[114] 'Remeum werd ich Ihnen fürderlich zusenden, mit den balsamis chirurgicis' - Moriaen to Hartlib, 24 April 1654, HP 31/13A. The 'you' is in the plural, presumably meaning Hartlib and Clodius.

[115] Hartlib to Boyle, 8 May 1654, Boyle, Works VI, 87.

[116] Hartlib to Winthrop, 16 March 1660, HP 7/7/4B.

[117] On 6 May, Dury mentioned having been with him in Amsterdam 'last week' (HP 4/3/3A); 16 Oct. is the date of his first surviving letter from Arnhem.

[118] The Kuffler brothers moved to the Netherlands from England, where they had also run a dye-works (at Stratford le Bow), just before the outbreak of the Civil War (NNWB is incorrect in dating their return c. 1650: Moriaen reported their recent arrival in Amsterdam to van Assche on 24 June 1642, UBA N65e). By September they were in the Hague (UBA N65f), but had moved to Arnhem at least by 16 Oct. 1646, when Heinrich Appelius wrote to Hartlib about a dyer known as Flensburg whom the Kufflers were supporting at their home there (HP 45/1/27B). On 26 Aug. 1647 Appelius specifically mentioned that they 'dwell & exercise their dying of cloath' at Arnhem (HP 45/1/33A). No patent for the dye-works has survived (cf. G. Doorman, Patents for Inventions in the Netherlands during the 16th, 17th and 18th Centuries, abridged trans. Joh. Meijer, The Hague, 1942), but since (according to Moriaen) this was the only dye-works in the province (HP 31/18/1B) they perhaps felt no need of one.

[119] Three copies in the Hartlib Papers (HP 53/5A-B, 53/41/4A-5B and 66/18/1A-2B); the document is undated but probably late 1658 (mid-1653 is 'about 5. years since' but Richard Cromwell is Protector).

[120] On Comenius's belief that he was invited to England by Parliament, see below, p. 128.

[121] A letter from George Horne to Hartlib of Sept. 1653, describing a highly skilled dyer specialising in scarlet, well known to Moriaen and planning to visit England to impart his knowledge for a suitable price, surely refers to Kuffler and implies that Hartlib knew little about him (Horne to Hartlib, 15 Sept. 1653, HP 16/2/2A). But Horne may simply have been unaware how well-informed Hartlib was: it was certainly not news to him that Kuffler knew Moriaen and was an expert in scarlet dye.

[122] Nine mentions of Kuffler in Eph 35, relating to his ovens, optics, medicines, a method of drying malt, and Drebbel's 'weather-glass' (i.e. his perpetual almanac) (HP 29/3/44A, 48B, 52A, 55B, 56A, 56B, 57B, 62A-B, 63B).

[123] It is not clear whether the family who set off together with Johann Sibertus included his brother.

[124] Petition to Cromwell, HP 66/18/1A. It is not immediately obvious why the change should so adversely have affected Kuffler's prospects. The Council of State which he supposed had invited him was drastically reduced, it is true, to the initially thirteen-strong Protector's Council (later Privy Council), and Major-General Harrison, his supposed champion, no longer featured on it (CSPD 1653-4, 297-8 (16 Dec. 1653)), but it is by no means certain he would have known in such detail of the state of affairs in England. This increases the likelihood that the mention of the 'change of government' is a red herring.

[125] HP 63/14/31B.

[126] 'Interim wolle der H. diese 2. Inventiones bey Seiner Hochheit dem H. PROTECTORI anbringen, vmb zu vernehmen, wie Ers apprehendire' (Moriaen to Hartlib, 5 Jan. 1655, HP 39/2/21A).

[127] HP 39/2/41A.

[128] At this juncture, Worsley was Surveyor General of Ireland, though soon to be brought down by his rival William Petty. See below, p. 218, and the literature cited there.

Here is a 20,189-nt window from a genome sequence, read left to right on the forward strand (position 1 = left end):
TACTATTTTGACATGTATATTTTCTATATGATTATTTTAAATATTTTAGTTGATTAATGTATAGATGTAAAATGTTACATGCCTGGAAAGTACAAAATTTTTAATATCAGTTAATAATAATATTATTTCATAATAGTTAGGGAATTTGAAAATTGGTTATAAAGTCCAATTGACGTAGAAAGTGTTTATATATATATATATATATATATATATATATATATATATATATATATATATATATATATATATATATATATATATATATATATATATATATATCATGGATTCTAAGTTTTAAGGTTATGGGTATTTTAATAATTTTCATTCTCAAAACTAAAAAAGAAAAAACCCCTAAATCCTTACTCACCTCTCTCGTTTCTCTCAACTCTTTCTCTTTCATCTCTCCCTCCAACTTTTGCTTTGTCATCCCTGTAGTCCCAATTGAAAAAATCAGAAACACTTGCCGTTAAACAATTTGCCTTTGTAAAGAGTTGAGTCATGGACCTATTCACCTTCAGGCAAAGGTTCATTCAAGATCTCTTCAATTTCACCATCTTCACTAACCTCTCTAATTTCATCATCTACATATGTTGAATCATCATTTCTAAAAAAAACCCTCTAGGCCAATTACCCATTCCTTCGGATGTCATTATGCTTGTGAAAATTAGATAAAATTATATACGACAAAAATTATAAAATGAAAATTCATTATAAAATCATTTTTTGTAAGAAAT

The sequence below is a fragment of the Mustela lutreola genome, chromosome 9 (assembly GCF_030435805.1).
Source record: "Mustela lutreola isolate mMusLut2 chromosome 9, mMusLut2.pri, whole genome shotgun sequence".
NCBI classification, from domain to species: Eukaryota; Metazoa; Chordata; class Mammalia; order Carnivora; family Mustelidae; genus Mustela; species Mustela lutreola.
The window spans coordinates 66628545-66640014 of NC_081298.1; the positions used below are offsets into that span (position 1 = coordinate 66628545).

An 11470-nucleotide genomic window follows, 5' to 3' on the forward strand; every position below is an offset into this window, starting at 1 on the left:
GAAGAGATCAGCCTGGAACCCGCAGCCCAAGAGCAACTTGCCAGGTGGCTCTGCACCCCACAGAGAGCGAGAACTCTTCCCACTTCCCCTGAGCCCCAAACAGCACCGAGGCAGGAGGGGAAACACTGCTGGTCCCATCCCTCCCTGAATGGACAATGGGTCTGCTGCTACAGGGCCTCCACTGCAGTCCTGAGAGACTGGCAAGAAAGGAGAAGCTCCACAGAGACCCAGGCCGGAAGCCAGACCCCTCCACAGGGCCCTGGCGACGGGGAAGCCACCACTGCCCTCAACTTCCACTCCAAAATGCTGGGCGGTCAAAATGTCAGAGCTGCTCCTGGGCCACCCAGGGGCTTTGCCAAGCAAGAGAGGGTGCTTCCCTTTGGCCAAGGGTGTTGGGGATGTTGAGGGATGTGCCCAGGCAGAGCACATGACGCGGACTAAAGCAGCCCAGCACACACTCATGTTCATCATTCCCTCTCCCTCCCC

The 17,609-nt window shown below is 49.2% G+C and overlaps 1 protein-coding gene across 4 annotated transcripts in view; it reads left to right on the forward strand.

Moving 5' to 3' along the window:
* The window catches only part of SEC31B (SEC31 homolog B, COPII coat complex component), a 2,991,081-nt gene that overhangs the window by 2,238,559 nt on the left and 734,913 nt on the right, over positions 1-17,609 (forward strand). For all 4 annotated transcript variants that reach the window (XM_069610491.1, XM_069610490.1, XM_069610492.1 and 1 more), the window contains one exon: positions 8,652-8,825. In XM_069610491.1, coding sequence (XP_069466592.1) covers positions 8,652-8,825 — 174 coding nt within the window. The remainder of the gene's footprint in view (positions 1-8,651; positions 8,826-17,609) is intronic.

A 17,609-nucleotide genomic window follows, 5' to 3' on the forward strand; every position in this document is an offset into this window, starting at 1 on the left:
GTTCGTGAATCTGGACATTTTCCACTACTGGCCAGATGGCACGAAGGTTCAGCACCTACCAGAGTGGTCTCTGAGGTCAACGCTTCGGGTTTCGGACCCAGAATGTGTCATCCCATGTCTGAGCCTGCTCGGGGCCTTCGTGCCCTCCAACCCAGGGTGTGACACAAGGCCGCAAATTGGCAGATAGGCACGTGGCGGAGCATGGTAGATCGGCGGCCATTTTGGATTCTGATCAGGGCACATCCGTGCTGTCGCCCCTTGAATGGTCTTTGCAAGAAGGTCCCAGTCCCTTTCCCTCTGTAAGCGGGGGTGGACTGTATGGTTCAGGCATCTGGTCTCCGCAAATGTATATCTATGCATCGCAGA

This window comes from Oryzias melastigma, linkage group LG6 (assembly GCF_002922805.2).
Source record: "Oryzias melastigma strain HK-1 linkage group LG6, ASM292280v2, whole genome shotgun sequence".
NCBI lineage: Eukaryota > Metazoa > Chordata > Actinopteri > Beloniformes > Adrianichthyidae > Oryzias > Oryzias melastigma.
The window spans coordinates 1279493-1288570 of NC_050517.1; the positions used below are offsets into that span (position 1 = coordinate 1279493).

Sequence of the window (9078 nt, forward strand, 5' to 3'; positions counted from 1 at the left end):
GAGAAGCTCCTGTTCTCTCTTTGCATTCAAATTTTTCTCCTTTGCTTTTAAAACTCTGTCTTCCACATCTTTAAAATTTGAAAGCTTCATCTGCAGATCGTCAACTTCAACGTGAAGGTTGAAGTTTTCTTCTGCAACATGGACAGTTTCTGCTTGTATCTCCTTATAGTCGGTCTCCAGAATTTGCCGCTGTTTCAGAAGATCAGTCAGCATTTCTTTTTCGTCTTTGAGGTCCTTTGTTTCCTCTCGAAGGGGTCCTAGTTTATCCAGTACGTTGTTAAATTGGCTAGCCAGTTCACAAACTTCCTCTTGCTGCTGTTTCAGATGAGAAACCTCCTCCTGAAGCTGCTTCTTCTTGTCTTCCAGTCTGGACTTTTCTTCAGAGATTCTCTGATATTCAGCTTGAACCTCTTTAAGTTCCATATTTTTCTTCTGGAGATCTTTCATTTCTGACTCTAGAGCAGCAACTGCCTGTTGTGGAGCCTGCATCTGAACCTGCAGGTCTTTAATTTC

[129] HP 39/2/28B.

[130] 'Nun mein Herr ich bin versichert, daß meine Invention in höherm grad alß H Kufflers stehet, und ehe ich 1000 gl. darauff spendirt, weiß ich gewiß, meine sache demonstrabel zu machen. […] Ich weiß nicht wie es ist, daß ich das glück habe, die fewer Inventiones ziemlicher massen zuerkündigen […] Ohne Ruhm zu melden, glaube ich nicht, das einer in Europa einen digerir ofen habe, der lenger, vnd mitt weniger Kohlen könne gehitzet werden, als meiner' - copy extract by Clodius, 17 Nov. 1654, HP 39/2/25B, probably to Moriaen: it is evident in any case that Moriaen read and responded to this letter.

[131] 'solte ich […] eines andern schweiß und arbeit mir zueignen wollen, das seÿ ferne von mir' - 11 Dec. 1654, HP 39/2/24B: though probably addressed to Hartlib the letter was obviously meant for Clodius's eyes too. A similar rebuke of the same date (HP 39/2/24A and 22B) is almost certainly addressed to Clodius personally.

[132] HP 39/2/25B.

[133] Christine MacLeod, Inventing the Industrial Revolution: The English patent system, 1660-1800 (Cambridge, 1988), Chapter 1, and see Webster, Great Instauration, 343-55 on the resentment earlier aroused by abuses of the patent system and monopolies.

[134] On Hartlib's complex attitude to patents, see Greengrass, Leslie and Raylor, 'Introduction' to SHUR, 18-21, and Mark Jenner, '"Another epocha"? Hartlib, John Lanyon and the improvement of London in the 1650s', SHUR, 343-356.

[135] L.E. Harris, The Two Netherlanders (Cambridge, 1961), chapter 17. See also the account of Kuffler's torpedo in Webster, Great Instauration, 390-91.

[136] 'Ich sehe daß werck auch dergestalt an, daß es mehr zu ersparung bluttvergiessens, alß zu vergießung dienen wirdt. Dann wie die Schrifft selbsten vns zu gemüth führet, so gehet niemand so vnbedachtsam zu Feld, oder er überschlägt zuvor seine, vnd des feindes macht, Wie Er dargegen bestehen könne. So nicht; so schicket Er von ferne zu Ihm, vnd bittet vmb Frieden' - Moriaen to ?, 16 July 1655, HP 39/2/38B. The reference is to Luke 14:31-32.

[137] Between 3 March, when Moriaen was still trying to secure an invitation (HP 39/2/44A-B), and 20 June, when Kuffler, Hartlib and Ezerell Tonge signed an agreement concerning the promotion of his work to Cromwell (HP 26/49/1A-B).

[138] The family was still in the Netherlands when the agreement with Tonge was drawn up in June. An entry in Eph 56 almost certainly dating from July (the previous entry but one refers to events of 8 July) mentions a medicine known as 'oleum Fraxini' and that 'Dr Ks wife is bringing some along with her'.